But when we’ve truly been busy at the task, then we can sing joy to the world, because we have indeed brought joy through our king. For his coming is indeed “good news”.

The Law and Grace – Differences & Similarities 2: Leadership

I’ve been looking further again at the differences and similarities between the Old Testament and the New Testament. One of these differences which I mentioned in my first post I want to take a deeper look at – the leadership of the participants of the covenants.

In my previous submission I sought to establish that Christians are the modern day equivalent of Levites, and our high priest is Christ himself.

1 Pe 2:9 But you are a chosen people, a royal priesthood, a holy nation, a people belonging to God, that you may declare the praises of him who called you out of darkness into his wonderful light.

Rev 1:5-6 To him who loves us and has freed us from our sins by his blood, and has made use to be a kingdom and priests to serve his God and Father – to him be glory and power for ever and ever! Amen.

Heb 4:16 Let us then approach the throne of grace with confidence, so that we may receive mercy and find grace to help us in our time of need.

Interestingly, this promise was given to the Israelite people as well in Ex 19:5-6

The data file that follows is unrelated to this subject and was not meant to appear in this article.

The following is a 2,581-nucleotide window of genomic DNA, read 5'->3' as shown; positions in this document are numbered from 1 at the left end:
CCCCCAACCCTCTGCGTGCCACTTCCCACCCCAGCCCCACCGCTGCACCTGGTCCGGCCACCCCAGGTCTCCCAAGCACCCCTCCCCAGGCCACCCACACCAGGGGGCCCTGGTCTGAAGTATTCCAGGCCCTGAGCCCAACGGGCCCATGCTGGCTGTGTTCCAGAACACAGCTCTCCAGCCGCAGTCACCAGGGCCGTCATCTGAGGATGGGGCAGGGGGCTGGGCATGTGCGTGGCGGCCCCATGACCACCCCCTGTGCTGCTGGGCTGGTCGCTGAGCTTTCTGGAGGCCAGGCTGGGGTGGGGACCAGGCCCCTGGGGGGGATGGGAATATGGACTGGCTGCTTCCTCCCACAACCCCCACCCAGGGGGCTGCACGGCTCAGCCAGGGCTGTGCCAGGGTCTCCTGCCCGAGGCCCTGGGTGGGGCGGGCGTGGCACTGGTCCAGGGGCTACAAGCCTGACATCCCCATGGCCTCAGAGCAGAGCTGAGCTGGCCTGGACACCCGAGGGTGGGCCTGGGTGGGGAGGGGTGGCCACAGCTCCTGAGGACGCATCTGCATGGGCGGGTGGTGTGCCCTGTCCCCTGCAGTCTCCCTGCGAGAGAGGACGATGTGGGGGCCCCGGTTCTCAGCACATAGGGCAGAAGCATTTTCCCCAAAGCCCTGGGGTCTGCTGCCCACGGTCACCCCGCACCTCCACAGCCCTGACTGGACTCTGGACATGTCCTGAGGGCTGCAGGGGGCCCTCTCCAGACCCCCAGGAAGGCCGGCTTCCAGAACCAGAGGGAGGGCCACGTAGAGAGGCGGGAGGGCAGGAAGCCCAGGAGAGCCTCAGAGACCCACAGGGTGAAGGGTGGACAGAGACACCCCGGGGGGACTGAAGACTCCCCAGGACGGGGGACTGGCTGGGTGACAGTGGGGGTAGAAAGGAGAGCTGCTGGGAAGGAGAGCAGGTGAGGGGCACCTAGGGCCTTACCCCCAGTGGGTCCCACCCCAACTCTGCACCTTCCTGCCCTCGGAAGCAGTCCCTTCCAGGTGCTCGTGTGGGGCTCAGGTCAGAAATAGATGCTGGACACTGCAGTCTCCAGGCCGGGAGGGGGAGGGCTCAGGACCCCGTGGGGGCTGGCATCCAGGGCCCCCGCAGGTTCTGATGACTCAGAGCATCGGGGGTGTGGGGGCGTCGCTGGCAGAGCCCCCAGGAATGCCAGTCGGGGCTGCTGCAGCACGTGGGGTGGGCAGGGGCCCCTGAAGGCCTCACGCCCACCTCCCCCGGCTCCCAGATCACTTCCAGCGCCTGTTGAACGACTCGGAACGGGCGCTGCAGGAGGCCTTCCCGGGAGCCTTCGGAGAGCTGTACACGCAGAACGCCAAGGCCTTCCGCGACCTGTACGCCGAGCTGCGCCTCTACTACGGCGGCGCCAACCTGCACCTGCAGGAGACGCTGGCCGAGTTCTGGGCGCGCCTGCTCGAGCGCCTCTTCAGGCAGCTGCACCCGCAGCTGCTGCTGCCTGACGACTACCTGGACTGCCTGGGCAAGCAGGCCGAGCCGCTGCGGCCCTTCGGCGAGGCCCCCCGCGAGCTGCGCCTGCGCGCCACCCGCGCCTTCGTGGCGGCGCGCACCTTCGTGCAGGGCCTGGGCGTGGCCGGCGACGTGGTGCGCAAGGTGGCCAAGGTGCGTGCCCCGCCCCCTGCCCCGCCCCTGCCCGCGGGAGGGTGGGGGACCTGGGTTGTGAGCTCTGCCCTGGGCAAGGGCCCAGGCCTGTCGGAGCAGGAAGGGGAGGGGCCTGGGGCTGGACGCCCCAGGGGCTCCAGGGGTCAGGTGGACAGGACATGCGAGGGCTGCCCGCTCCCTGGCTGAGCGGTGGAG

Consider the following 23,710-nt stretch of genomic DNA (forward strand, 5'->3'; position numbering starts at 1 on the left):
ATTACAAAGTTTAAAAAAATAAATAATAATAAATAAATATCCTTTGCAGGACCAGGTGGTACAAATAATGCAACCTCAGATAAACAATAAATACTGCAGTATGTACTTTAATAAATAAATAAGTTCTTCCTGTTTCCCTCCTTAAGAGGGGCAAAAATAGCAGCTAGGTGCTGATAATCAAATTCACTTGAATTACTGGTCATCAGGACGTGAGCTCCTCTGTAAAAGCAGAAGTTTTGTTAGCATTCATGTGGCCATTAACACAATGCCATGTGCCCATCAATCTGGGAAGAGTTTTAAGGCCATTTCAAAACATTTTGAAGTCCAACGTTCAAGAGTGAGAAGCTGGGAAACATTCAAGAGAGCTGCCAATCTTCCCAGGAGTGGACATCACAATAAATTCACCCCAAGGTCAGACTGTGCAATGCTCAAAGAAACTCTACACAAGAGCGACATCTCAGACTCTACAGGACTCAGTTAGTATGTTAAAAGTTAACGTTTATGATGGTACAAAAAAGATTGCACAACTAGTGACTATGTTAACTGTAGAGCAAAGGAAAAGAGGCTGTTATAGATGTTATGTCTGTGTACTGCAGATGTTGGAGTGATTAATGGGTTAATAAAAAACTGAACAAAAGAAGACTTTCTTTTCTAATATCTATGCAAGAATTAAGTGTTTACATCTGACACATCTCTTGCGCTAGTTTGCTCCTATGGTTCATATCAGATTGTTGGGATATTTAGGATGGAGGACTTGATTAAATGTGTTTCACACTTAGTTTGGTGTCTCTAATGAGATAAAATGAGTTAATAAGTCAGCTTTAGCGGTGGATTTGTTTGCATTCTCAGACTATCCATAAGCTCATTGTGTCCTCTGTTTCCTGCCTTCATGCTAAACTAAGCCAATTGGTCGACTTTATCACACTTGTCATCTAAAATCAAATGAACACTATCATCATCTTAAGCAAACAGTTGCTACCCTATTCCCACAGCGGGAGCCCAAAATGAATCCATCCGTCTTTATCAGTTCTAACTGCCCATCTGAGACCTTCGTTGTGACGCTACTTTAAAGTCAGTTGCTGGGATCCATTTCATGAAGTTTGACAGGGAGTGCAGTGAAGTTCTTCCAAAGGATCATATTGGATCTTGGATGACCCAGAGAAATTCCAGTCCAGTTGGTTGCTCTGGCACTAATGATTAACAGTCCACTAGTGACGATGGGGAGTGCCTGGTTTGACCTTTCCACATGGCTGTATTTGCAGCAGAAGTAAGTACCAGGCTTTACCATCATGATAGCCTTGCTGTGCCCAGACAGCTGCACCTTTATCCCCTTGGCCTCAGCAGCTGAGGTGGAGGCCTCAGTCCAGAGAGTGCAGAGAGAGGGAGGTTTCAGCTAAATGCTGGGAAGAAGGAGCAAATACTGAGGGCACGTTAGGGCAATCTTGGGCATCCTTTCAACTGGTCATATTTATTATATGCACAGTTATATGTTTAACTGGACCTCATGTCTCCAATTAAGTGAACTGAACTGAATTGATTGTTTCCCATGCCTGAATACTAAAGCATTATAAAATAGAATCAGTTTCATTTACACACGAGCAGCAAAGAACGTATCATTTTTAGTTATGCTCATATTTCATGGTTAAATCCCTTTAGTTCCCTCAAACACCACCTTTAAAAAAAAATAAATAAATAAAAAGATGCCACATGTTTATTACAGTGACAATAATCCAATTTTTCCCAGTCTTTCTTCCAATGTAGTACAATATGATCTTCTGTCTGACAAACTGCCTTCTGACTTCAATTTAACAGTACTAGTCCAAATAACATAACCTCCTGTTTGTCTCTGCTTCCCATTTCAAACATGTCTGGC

Ex 19:5-6 Although the whole earth is mine, you will be for me a kingdom of priests and a holy nation.

The difference between the two however is in the actualization of this promise. In the OT, only the Levite tribe was allowed entry into the Tent of Meeting and therefore the people could only approach God through them. Look at what Moses said to Korah the Levite when he challenged him.

Nu 16:9 Isn’t it enough for you that the God of Israel has separated you from the rest of the Israelite community and brought you near himself to do the work at the Lord’s tabernacle and to stand before the community and minister to them?

However, Heb 4:16 tells us that we can approach the throne of grace “with confidence”. And I Co 3:16 says we are the temple of God and of His Spirit. The promise of a kingdom of priests that the Israelite community did not fully have is granted in all it’s essence to every disciple of Christ.

With that established, we’ll come to the substantive matter at hand: leadership. Taking the Christian life to be a journey to a promised land (which it actually is in reality), it is important for us to understand that God is leading us in the same way that he led them in the exodus from Egypt to Caanan. The striking parallels of this truth are expressed all over the NT, some examples of which are 1 Co 10:1-13 and much of the book of Hebrews.

The leaders of the people of Israel in the Exodus was Moses and Aaron. The two represent on one hand authoritative leadership and mediation and on the other intercession for the sins of the covenanted. These responsibilities are also explicitly shown and assumed by Christ Jesus in the NT. As we seek to establish these similarities/differences, we’ll see how they should affect what Christianity should be like (and probably isn’t right now).